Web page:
Nigeria has a fast-growing young population with a significant chunk below the age of 35. But there is still a small number of people with access to the financial system. Less than 50 million people with bank accounts in a population of over 180 million. Blockchain applications could be a great way to onboard millions of underserved people into the financial system.
With the SEC expected to take responsibility for the regulation of cryptocurrencies in the country soon, we can foresee more scrutiny of Nigeria’s biggest crypto companies, which could lead to a more secure crypto trading ecosystem down the road.
Black-Owned Blockchain VC Firm SADA Launches in South Africa
Blockchain VC firm South African Digital Assets Partnership (SADA) launched in South Africa. The venture capital company is black-owned and based in Sandton.
Supporting Blockchain Projects
South African Digital Assets Partnership aims to promote the adoption of blockchain technology and cryptocurrencies by supporting projects that solve African challenges. SADA concentrates on tokens, funds, businesses, and projects related to the blockchain and digital assets.
“SADA is incorporated to further build and invest in blockchain projects that seek to address Africa’s needs for a far more efficient and transparent financial system while presenting an amazing opportunity for the people of our country and continent to be part of what we call the “6th Digital Revolution. We call it the “6th Digital Revolution” because we believe what cryptocurrencies and particularly bitcoin have done is position the world to transact and invest in a new digital world,” Zamo Tshabalala, the CEO of SADA, said in a press release.
SADA’s board is comprised of blockchain entrepreneurs such as founder and CEO of Cryptovecs John Lombela, co-founder of GA Capital Mendy Nkosi, and founder of Blueline Accounting Group Hein Schmidt.
Presently, SADA is running and managing five funds that strategically serve the diverse needs of investors not only in South Africa but on the entire continent.
“SADA focuses 100 percent on the rapidly evolving digital asset sector, maximising our investors’ capital growth through a proprietary and actively managed investment strategy while placing a key focus on amazing projects and teams changing and improving the African economy through blockchain,” Tshabalala asserted.
Africhain Fund is the entry-level flagship crypto 30 index fund for retail investors. The A-Team Capital Fund is the high entry-level flagship fund for financial advisors, high net worth individuals, investment companies, and fund managers.
SADA has invested in the Digital Rand through its Blockchain Fund. The Digital Rand is the first digital asset to be pegged 1:1 to the South African Rand.
Furthermore, SADA is guided by the relevant regulations in South Africa. According to an official statement, the company explained: “SADA has proactively aligned itself with regulation by being administered by an FSP registered entity, Olwevu Group, and is a member of many blockchain associations including South African Financial Blockchain Consortium (SAFBC) which boasts members such as MMI Holdings, Standard Bank, and other big financial players in South Africa. We understand the importance of regulation with the prevalence of scams that have swept through South Africa in the last four years.”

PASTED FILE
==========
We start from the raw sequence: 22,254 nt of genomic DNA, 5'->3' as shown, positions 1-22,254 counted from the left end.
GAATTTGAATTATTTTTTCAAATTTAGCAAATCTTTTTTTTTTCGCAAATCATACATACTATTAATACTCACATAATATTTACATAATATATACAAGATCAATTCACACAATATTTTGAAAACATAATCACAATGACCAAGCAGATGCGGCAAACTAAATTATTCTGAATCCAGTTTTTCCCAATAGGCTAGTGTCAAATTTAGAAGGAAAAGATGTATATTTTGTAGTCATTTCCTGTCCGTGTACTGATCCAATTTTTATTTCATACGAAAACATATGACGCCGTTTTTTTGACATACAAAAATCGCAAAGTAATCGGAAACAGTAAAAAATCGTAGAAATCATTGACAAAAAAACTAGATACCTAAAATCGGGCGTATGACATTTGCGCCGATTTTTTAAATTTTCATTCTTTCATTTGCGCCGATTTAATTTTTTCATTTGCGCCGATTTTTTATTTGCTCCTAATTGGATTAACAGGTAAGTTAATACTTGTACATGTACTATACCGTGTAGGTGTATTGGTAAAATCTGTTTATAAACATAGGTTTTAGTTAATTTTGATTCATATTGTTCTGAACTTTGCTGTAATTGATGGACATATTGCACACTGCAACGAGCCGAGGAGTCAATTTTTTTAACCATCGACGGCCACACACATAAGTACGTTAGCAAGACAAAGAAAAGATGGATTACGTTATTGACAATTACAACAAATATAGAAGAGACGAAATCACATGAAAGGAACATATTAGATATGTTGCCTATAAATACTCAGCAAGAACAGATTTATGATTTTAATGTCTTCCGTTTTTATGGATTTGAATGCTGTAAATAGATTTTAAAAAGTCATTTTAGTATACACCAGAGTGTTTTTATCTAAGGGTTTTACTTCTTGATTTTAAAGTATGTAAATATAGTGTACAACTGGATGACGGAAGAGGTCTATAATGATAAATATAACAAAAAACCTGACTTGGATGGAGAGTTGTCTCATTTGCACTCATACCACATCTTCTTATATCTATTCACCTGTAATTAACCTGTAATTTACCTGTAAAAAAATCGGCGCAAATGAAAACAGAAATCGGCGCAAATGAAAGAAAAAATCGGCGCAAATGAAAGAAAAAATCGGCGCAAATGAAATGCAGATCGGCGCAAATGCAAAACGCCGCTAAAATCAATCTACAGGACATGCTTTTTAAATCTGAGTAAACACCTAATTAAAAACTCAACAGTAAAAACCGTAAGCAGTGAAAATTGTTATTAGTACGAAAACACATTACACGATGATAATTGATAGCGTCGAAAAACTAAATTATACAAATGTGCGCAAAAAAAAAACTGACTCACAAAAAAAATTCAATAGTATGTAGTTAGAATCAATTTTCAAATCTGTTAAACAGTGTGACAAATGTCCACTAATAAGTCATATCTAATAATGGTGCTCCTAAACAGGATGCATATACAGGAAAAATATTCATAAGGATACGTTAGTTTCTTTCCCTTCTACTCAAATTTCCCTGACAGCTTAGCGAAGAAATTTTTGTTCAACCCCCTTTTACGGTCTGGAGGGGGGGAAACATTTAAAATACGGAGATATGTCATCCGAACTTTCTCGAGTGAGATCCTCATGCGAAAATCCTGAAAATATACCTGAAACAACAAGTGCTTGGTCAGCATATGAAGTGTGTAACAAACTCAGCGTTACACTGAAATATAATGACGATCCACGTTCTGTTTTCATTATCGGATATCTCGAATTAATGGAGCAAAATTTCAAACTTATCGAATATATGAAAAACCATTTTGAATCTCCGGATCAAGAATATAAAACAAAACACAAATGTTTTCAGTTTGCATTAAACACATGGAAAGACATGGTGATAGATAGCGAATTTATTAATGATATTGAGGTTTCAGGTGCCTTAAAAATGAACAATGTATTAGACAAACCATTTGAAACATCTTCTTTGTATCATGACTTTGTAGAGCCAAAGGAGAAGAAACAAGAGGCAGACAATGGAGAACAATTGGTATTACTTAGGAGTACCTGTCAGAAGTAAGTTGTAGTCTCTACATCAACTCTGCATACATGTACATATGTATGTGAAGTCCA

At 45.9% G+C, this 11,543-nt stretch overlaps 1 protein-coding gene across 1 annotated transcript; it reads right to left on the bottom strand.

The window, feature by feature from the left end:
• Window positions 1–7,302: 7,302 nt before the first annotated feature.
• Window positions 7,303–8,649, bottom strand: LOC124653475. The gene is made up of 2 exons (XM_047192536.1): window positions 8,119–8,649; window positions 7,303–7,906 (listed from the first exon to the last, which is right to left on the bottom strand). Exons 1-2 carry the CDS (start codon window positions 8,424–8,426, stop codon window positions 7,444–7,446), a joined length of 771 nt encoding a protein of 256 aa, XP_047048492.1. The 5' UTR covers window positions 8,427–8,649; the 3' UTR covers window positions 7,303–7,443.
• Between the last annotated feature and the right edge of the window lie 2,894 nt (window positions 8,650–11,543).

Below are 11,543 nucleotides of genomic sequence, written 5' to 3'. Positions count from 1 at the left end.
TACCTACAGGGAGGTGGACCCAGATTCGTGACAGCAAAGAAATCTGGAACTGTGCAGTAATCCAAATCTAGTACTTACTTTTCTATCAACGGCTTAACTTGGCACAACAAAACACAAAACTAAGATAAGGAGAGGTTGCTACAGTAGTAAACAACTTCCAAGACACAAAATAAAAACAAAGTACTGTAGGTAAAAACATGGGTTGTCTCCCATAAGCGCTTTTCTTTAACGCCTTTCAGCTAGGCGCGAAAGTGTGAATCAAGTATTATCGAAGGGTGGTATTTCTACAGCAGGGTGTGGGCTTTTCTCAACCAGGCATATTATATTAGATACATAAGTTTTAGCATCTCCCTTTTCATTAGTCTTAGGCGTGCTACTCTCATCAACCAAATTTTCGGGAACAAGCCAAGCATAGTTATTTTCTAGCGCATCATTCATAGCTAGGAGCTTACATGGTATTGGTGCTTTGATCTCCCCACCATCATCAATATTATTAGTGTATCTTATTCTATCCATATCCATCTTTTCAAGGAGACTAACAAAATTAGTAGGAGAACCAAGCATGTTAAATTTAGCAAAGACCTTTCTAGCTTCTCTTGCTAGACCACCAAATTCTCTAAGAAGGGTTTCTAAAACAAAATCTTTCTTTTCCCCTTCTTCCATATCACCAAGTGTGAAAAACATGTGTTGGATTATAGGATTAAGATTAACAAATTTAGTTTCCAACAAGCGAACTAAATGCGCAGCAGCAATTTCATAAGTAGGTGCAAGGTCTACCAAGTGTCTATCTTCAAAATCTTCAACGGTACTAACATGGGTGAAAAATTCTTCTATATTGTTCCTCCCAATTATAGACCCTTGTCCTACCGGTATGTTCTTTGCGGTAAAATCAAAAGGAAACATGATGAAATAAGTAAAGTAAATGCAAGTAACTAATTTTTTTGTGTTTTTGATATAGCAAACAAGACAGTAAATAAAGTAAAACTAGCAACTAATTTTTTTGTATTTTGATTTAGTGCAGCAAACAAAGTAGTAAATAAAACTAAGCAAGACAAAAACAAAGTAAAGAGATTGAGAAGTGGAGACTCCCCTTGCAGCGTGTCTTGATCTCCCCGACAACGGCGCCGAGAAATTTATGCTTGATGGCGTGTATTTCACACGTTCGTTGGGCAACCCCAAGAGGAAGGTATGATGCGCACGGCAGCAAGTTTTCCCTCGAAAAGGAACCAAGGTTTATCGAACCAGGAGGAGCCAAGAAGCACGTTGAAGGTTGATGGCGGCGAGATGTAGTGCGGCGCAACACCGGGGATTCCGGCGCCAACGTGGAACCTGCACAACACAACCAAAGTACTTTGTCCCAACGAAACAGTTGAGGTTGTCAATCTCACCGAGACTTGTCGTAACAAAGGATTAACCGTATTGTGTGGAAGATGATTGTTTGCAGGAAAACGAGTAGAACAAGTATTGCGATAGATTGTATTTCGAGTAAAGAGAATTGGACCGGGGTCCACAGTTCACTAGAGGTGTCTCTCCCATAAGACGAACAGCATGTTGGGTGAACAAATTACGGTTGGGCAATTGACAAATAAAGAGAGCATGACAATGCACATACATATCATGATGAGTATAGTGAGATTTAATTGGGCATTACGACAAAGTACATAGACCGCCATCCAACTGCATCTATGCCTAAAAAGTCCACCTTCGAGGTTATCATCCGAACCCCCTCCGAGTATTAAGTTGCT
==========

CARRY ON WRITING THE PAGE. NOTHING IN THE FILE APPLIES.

First ETHGlobal Hackathon in Africa is Coming to Cape Town
The first ETHGlobal Hackathon in Africa will be held on April 19 to 21, 2019 at The Lookout, V&A Waterfront in Cape Town, South Africa.
Organised by ETHGlobal and Linum Labs, the event dubbed ETHCapeTown will see more than 200 international developers, hackers, and blockchain enthusiasts gather to work together to create Ethereum-based decentralised applications (DApps).
ETHGlobal aims to build an ecosystem of Ethereum developers and entrepreneurs with support from the Ethereum Foundation. Linum Labs is a Swiss blockchain development company with an office in South Africa.
Kartik Talwar of ETHGlobal said: “Ethereum development is growing fast, and it is valuable for the developer community in Cape Town to get together, discuss ideas, and push the envelope on what they themselves can do. And this is one of the goals of the hackathon – to simply give developers a place and time to build what they want and to see where their ideas take them.”
ETHCapeTown will bring together people from different backgrounds with a wide range of skillsets where they can share ideas and develop original blockchain-based solutions.
“One of the most notable things we have noticed in the space is the incredible capacity at which developers utilize new tools during time-sensitive environments at hackathons to deliver decentralised solutions that can have real-world impact,” said Devon Krantz of Linum Labs.
Cape Town: Africa’s Growing Tech Hub
According to Linum Labs, the ETHGlobal Hackathon will highlight that Cape Town is setting the path for innovation on the continent.
“The ETHCapeTown hackathon is again proving how Cape Town is pioneering the way forward for innovation in Africa. The city’s local tech hub is alive, thriving, and hungry to grow and position itself as a leading destination for emerging technologies,” Krantz stated.
The ETHGlobal Hackathon will be graced by Ethereum co-founder, Vitalik Buterin, who will be the first official judge of the ETHCapeTown 2019 Hackathon.
Hackathon attendees will be exposed to some of the leading minds in the global blockchain industry and have the opportunity to win prizes for the solutions they build. Registration for the ETHGlobal Hackathon is open now.